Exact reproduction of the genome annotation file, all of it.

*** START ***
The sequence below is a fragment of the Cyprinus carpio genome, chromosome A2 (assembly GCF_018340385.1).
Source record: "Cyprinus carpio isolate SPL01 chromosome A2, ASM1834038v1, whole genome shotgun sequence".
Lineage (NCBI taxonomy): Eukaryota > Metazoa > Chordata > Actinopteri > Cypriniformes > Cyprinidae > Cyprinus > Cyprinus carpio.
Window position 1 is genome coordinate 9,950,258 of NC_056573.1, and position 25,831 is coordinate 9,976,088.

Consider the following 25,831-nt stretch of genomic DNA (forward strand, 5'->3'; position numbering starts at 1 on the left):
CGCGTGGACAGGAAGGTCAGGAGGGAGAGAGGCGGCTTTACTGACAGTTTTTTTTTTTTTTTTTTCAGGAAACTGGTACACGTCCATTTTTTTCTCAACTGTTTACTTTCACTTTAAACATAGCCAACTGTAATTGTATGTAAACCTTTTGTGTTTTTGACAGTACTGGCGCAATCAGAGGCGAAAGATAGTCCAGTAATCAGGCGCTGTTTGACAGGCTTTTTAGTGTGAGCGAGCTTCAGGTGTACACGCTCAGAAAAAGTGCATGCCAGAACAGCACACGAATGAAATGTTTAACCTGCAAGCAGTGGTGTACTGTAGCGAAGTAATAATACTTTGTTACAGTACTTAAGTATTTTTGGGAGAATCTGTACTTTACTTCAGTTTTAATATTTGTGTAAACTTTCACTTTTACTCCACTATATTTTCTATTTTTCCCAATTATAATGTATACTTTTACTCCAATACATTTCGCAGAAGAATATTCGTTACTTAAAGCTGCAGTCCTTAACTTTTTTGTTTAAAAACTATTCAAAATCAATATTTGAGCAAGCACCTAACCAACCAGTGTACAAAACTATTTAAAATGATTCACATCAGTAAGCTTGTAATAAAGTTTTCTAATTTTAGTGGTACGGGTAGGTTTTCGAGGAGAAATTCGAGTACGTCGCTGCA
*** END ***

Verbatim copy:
The sequence below is a fragment of the Cyprinus carpio genome, chromosome A2 (assembly GCF_018340385.1).
Source record: "Cyprinus carpio isolate SPL01 chromosome A2, ASM1834038v1, whole genome shotgun sequence".
Lineage (NCBI taxonomy): Eukaryota > Metazoa > Chordata > Actinopteri > Cypriniformes > Cyprinidae > Cyprinus > Cyprinus carpio.
Window position 1 is genome coordinate 9,950,258 of NC_056573.1, and position 25,831 is coordinate 9,976,088.

Consider the following 25,831-nt stretch of genomic DNA (forward strand, 5'->3'; position numbering starts at 1 on the left):
CGCGTGGACAGGAAGGTCAGGAGGGAGAGAGGCGGCTTTACTGACAGTTTTTTTTTTTTTTTTTTCAGGAAACTGGTACACGTCCATTTTTTTCTCAACTGTTTACTTTCACTTTAAACATAGCCAACTGTAATTGTATGTAAACCTTTTGTGTTTTTGACAGTACTGGCGCAATCAGAGGCGAAAGATAGTCCAGTAATCAGGCGCTGTTTGACAGGCTTTTTAGTGTGAGCGAGCTTCAGGTGTACACGCTCAGAAAAAGTGCATGCCAGAACAGCACACGAATGAAATGTTTAACCTGCAAGCAGTGGTGTACTGTAGCGAAGTAATAATACTTTGTTACAGTACTTAAGTATTTTTGGGAGAATCTGTACTTTACTTCAGTTTTAATATTTGTGTAAACTTTCACTTTTACTCCACTATATTTTCTATTTTTCCCAATTATAATGTATACTTTTACTCCAATACATTTCGCAGAAGAATATTCGTTACTTAAAGCTGCAGTCCTTAACTTTTTTGTTTAAAAACTATTCAAAATCAATATTTGAGCAAGCACCTAACCAACCAGTGTACAAAACTATTTAAAATGATTCACATCAGTAAGCTTGTAATAAAGTTTTCTAATTTTAGTGGTACGGGTAGGTTTTCGAGGAGAAATTCGAGTACGTCGCTGCA